DOH chief questions removal of quarantine period for fully vaccinated travelers


Posted at Oct 14 2021 09:28 AM | Updated as of Oct 14 2021 02:59 PM

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MANILA - Health Secretary Francisco Duque said Thursday he was not consulted when officials made the decision to allow the entry of fully vaccinated travelers from "green countries" without facility quarantine.

Duque said other officials such as vaccine czar Secretary Carlito Galvez Jr and Interior Secretary Eduardo Año, vice-chairperson of National Task Force against COVID-19, were also absent.

"I wasn’t part of that IATF (Inter-Agency Task Force against Emerging Infectious Diseases) that deliberated on this yesterday. I was in another budget hearing with the Senate," he told ANC's Headstart.

"It's there so we just have to monitor these border controls and very closely monitor this. This will also be a subject of IATF discussions this afternoon once the members who weren't there yesterday...We’ll see how this is gonna turn out because we have some issues to raise."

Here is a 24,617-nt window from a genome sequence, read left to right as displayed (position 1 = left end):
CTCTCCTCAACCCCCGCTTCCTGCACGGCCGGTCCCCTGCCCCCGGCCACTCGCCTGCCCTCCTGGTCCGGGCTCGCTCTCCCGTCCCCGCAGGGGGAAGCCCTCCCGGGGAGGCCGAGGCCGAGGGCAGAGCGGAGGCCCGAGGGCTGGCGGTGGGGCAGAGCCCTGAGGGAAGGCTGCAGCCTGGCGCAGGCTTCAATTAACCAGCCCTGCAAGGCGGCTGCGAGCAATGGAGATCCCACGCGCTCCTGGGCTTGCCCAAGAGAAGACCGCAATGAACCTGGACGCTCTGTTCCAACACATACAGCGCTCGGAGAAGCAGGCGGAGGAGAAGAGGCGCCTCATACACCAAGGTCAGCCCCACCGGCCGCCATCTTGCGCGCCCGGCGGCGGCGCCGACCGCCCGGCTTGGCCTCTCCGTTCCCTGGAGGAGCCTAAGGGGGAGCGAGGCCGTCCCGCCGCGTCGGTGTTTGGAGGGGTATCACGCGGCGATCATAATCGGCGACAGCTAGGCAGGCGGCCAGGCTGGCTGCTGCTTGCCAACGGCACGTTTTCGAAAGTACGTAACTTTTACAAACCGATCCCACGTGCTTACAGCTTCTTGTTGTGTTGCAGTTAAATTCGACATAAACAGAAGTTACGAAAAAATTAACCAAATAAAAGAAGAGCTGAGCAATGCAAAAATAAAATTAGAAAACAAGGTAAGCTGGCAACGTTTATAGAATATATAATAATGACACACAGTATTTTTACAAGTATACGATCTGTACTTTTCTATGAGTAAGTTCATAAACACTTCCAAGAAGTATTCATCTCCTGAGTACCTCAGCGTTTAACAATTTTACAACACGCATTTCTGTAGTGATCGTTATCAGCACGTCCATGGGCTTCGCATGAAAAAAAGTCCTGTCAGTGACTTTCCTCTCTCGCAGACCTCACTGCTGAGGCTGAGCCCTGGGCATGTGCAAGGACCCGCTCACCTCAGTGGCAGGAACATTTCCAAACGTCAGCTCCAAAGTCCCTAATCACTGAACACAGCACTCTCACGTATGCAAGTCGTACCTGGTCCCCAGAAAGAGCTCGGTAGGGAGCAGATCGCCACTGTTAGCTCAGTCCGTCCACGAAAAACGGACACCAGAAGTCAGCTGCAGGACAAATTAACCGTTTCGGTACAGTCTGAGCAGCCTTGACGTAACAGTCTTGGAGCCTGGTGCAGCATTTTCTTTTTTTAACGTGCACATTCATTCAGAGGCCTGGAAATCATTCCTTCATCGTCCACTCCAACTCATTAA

Duque said he had always supported five days quarantine followed by a confirmatory test.

"If I recall, even the President said to just reduce the quarantine period but not do away with quarantine period," he said.

"(Other) countries can afford to do it because their national vaccine coverage is 30 percent. And not all travelers pass through NCR (National Capital Region). Some pass are going to Davao, Cebu, other airports, so that's a cause for concern."


Malacañang spokesman Harry Roque said the list of green countries whose travelers can skip quarantine will be revised on Oct. 16. 

He also noted that while China was on the list, it also included less popular destinations like Nauru, Eritrea, Tajikistan, and Tonga, among others. 

Roque said he was absent from the meeting that decided on ditching the quarantine requirement. It was attended by Health Undersecretary Maria Rosario Vergeire, Epidemiology Bureau chief Alethea De Guzman, and infectious disease expert Dr. Edsel Salvaña. 

Roque said he and other officials were in Davao because they initially thought they would meet President Rodrigo Duterte for a second time this week. 

"Ito po ay base naman sa siyensya," he said of the new protocol. 

(This is based on science anyway.)

Duque said it was "very important" for the country to ramp up its vaccine coverage as its jab rate hasn't moved up following the arrival of more supplies.

The country needs to administer 70,000 to 1 million jabs per day to achieve population protection by yearend or inoculate at least 50 percent of its target population, he added.

Government has so far fully vaccinated 23.54 Filipinos, while 26.94 have received their first dose.